The environment of the cave and tunnels too, brought about accidental effects to create something neither of us could have conceived.
For the final film I cropped 3 hours of material to make a 30 minute sequence, selecting and slowing the speed to emphasise the parts I found most exciting and create an dream-like quality. Apart from this only one minute or so at beginning and end was layered in the editing.
  
Lyndon, Tessa and I created an environment at tactileBOSCH, in which live performance took place. These brought another level of disruption, destroying one visual experience but also creating something unexpected. 

1 November: tactileBOSCH with me, Tessa, Lyndon, Scott Thurston, Anthony Mellors, John Goodby,Wanda O’Connor, Steven Hitchins, Tilla Brading, Rhys Trimble, Nia Davies.
For a video of the event click here. Sound compilation Steven Hitchins.
6 November: tactileBOSCH with me, Lyndon and Allen Fisher.
21 February 2020: The MUSE, Brecon, with me, Tessa, Lyndon, John Goodby and Graham Hartill. A new environment, programme and audience brought out different elements in the work.
Thanks to Christopher Twig for contributing the following Gary Snyder reference:
Performance is currency in the deep world’s gift economy.  The ‘deep world’ is of course the thousand-million-year old world of rock, soil, water, air, and all living beings, all acting through their roles.  ‘Currency’ is what you pay your debt with. We all receive, every day, the gifts of the Deep World, from the air we breathe to the food we eat.  How do we repay that gift?  Performance. A song for your supper…  
The human contribution to the planetary ecology might be our entertaining eccentricity, our skills as musicians and performers, our awe-inspiring dignity as ritualists and solemn ceremonialists — because that is what seems to delight the watching wild world…  
Performance is art in motion; in the moment; both enactment and embodiment. This is exactly what nature herself is…’   

Thanks to Ursula Frank for her contributions in the cave.

Monday, 2 March 2020

Canalworks



Over the years I've been recording episodes of major repair and renovation on the Monmouthshire and Brecon Canal, including relining of the Llangattock stretch during the winter of 2016/17. 
The work involved dredging, pumping, relining in clay and concrete and sinking in massive polypropylene pipes, activities which can sometimes totally transform the appearance and - perhaps temporarily - the entire ecology of a particular stretch of waterway.
The process of stripping the canal back brings old structures to light, as well as throwing up all manner of artefacts from an earlier era, such as rusty tools and bits of machinery, clay pipes and pottery sherds, as well as more contemporary objects: a mobile phone: a Sabatier knife. These objects often have strong sculptural characteristics and even a ritualistic quality. They seem to breathe history and are powerfully redolent of the people who have lived and worked along the waterways for centuries.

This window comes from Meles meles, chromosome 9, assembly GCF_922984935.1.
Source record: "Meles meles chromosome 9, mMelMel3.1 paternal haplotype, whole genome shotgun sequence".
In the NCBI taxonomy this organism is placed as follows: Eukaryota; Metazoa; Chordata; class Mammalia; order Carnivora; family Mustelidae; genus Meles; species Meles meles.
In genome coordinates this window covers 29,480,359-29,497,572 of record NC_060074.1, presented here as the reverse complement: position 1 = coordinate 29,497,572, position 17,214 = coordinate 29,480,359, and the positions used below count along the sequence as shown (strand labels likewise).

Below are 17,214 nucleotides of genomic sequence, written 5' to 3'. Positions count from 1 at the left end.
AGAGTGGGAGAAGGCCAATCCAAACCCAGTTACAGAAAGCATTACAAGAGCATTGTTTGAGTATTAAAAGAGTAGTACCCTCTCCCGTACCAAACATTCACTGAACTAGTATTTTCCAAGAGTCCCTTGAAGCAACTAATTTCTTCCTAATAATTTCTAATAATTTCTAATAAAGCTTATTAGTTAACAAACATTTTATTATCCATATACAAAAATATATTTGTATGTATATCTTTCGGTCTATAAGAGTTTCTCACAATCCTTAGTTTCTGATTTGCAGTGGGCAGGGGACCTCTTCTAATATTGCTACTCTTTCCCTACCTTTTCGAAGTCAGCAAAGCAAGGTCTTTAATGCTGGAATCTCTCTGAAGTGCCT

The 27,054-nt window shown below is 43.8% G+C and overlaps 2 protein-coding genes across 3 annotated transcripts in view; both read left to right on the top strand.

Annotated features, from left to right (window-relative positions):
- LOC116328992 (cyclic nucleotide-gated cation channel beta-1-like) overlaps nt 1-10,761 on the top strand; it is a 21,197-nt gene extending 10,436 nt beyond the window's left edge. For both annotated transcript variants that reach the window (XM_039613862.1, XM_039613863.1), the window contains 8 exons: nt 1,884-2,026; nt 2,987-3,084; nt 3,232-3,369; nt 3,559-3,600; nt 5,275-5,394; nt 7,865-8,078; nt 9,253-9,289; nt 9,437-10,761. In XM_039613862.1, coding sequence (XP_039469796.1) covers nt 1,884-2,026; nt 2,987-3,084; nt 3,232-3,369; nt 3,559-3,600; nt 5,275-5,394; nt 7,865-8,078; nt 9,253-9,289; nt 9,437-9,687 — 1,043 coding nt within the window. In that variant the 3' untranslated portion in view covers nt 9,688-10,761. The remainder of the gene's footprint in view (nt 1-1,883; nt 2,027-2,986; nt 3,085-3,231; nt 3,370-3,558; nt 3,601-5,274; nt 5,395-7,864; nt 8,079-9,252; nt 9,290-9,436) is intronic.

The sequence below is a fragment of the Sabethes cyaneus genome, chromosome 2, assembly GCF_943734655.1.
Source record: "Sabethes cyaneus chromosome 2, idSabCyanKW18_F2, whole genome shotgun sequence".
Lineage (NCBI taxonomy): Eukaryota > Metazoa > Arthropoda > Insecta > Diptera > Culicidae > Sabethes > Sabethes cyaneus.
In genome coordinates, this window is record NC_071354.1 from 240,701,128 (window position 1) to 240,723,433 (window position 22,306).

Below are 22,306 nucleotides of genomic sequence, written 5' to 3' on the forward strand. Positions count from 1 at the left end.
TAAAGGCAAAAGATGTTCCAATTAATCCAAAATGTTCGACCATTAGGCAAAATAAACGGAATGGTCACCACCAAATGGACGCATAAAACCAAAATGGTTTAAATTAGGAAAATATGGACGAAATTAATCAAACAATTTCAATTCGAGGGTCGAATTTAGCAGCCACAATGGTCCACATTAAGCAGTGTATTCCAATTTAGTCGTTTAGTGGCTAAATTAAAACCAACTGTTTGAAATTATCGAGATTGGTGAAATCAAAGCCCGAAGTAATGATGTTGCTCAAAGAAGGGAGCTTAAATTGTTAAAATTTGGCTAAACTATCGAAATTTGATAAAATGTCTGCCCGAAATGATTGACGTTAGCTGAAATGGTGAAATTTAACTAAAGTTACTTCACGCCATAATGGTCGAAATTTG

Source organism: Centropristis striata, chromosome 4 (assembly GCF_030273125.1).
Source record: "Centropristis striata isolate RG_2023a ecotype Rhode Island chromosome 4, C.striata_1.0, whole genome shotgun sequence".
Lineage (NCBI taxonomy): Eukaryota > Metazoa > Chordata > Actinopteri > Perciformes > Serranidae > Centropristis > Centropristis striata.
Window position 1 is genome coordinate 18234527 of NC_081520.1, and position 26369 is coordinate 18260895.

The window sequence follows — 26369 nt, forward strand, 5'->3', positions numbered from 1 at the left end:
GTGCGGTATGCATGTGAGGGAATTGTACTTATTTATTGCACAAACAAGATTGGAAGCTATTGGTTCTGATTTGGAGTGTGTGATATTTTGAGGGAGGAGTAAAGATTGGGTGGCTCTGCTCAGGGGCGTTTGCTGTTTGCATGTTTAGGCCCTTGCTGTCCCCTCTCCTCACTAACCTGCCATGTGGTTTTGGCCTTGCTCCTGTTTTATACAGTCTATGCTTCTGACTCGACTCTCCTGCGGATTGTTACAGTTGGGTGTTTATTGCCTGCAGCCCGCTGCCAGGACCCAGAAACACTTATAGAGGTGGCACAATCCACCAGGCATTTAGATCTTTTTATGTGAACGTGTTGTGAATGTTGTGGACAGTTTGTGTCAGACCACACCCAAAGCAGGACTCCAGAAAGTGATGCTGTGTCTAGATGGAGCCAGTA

A canal, of course, is mainly about water, and these cycles of rest and upheaval reveal the element in a wealth of different aspects, qualities and behaviours, in differing contexts and subject to differing forms of action and use. There are phases when the canal seems almost natural, an object of timeless bucolic beauty, but in fact it requires almost constant upkeep. 
Canalworks drew on all aspects of my art practice: video, drawing, painting, sculptural elements from found objects. It resulted in several bodies of work which explore both natural processes and human activity over time:
Drawing:- Canalworks Drawings and Theatre 
Video:-     Pumping, Lining, Cement Pouring
Projection and performance:- Canalworks Ghost Jam Canalchemy

Thanks to Monmouthshire and Brecon Canal and Colin Griffiths CPCCivils, Civil Engineering Contractors who gave access permissions and support. 

Sunday, 5 January 2020

Canalchemy


Another opportunity to explore preoccupations with water, industry and ecology came about thanks to involvement in Steve Hitchins' Canalchemy project - a series of collaborative performances along the route of the deleted Glamorganshire canal.

Canalchemy ran concurrently with Binocular, Hydro and Canalworks, so ideas and visual explorations from all these fed into my responses to successive stages of Steve's project. 

As most of my own projects were based in the Black Mountains, it was particularly interesting to compare the respective value placed on natural and industrial heritage inside and outside of the Brecon Beacons National Park.

Extensive engineering works were underway to preserve the Mons and Brecon canal and keep it navigable. Video of pipes and water turned into canons and fire for projection at the Merthyr Blast Furnaces performances.
Water from the highly prized 'live' canal was projected along the route of the largely forgotten 'dead' one.


Video of traces left of the Glamorganshire canal was projected lower down the route as it approached Cardiff and the docks. 
Later all this work was shown during a performance at the Canalworks show.
Images were used for publication of related texts. Photos and films can be seen at Canalchemy